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The Hunter

The Hunter

What he said:

He

I probably shouldn’t own up to this, but we’ve all done it, so who gives a shit? Whether it be a book, album cover, or movie poster, we’ve all “judged a book by its cover” at one point or another in our life. Come on, admit it, you know you have too. I had never heard of this movie before, but the poster caught my eye one day. There’s something so simple, but captivating about it. It is nothing flashy, but still manages to grab your attention. It’s a very modest, but powerful image. It makes Willem Dafoe’s character look like a force to be reckoned with. It might sound stupid, but that’s marketing at its finest. The poster made me say, “Ooh what’s that?” It did its job. It got me to read the synopsis and that made me want to see the movie.

The Hunter is about a mercenary (Willem Dafoe) who is hired to travel to Tasmania and investigate sightings of the Tasmanian tiger, which is thought to be extinct. Red Leaf, a military biotech company, believes the animal holds the key to furthering their weapons research. Martin (Dafoe) is hired by Red Leaf to go to Tasmania, collect tissue and organ samples, and eliminate any further evidence of the species, if it even exists.

The Hunter

Martin is an old veteran. No specifics about the kind of work he typically does are given, but you get the impression he gets things done, and generally doesn’t care what he does as long as he’s getting paid. He meets a colleague an airport in Paris to cement the details. Red Leaf wants another mercenary to go along with Martin, but he refuses. He’s a loner and can’t have someone tagging along and getting in his way.

When Martin arrives in Tasmania, he meets his local contact, Jack Mindy (Sam Neill). Jack finds him a room in a house near the mountains where the sightings have taken place. The house is owned by a single mother named Lucy (Frances O’Connor). Lucy has two kids. Katie (Morgana Davies) is a fiery and curious young gal. Jamie is a quiet boy who seems to be in his own little world. All of them are under the impression that Martin is a university professor doing research on the Tasmanian devil.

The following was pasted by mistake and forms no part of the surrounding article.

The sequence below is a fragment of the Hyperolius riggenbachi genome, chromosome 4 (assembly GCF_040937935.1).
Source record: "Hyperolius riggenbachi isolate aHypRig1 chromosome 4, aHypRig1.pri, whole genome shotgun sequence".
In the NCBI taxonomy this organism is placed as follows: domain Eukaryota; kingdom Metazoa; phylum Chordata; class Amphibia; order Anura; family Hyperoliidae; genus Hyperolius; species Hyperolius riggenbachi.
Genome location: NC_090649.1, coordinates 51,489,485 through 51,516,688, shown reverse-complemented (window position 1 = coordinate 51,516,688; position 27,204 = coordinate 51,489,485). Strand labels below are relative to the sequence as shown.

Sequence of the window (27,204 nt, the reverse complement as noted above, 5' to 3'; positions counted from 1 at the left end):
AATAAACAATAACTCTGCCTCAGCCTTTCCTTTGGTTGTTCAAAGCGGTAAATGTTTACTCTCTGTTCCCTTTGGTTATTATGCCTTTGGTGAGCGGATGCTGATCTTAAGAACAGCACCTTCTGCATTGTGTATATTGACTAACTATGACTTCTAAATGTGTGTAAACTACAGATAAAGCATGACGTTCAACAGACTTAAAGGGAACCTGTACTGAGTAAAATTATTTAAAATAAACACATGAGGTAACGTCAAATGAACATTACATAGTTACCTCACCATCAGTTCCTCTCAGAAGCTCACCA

Lucy’s house is not ideal base of operations. It would appear that she sleeps most days away because she’s addicted to pills. As a result, the place has no electricity or running water. Martin heads into town to see if he can find a room. He stops by a pub and asks for a room, but is denied. He is also told that he should leave town. The pub is a watering hole for the local loggers and it seems those fellas don’t like outsiders. So, he heads on back over to Lucy’s place and attempts to make the best of the situation. He fixes a few things around the house, so that he can have a proper working environment. He needs access to his computer files and some other things to complete his mission. Soon after that he heads off to the mountains for several days.

The Hunter

Jack takes Martin to a location where the devils frequently roam. On their way, they run into the loggers, but Jack is able to diffuse the issue. When they arrive at their destination, they discover a camp of environmentalists. Jack informs Martin that the loggers and the environmentalists are in the middle of a little war with one another (the loggers don’t really seem to like anybody other than themselves). Being environmentalists, they want to stop the loggers from cutting down any more trees. The loggers see this as a threat to their livelihood. Martin, not wanting Jack to know he’s hunting tigers, needs to find a way and ditch Jack, so that he doesn’t jeopardize the mission. Jack is reluctant, but eventually leaves, and seems offended.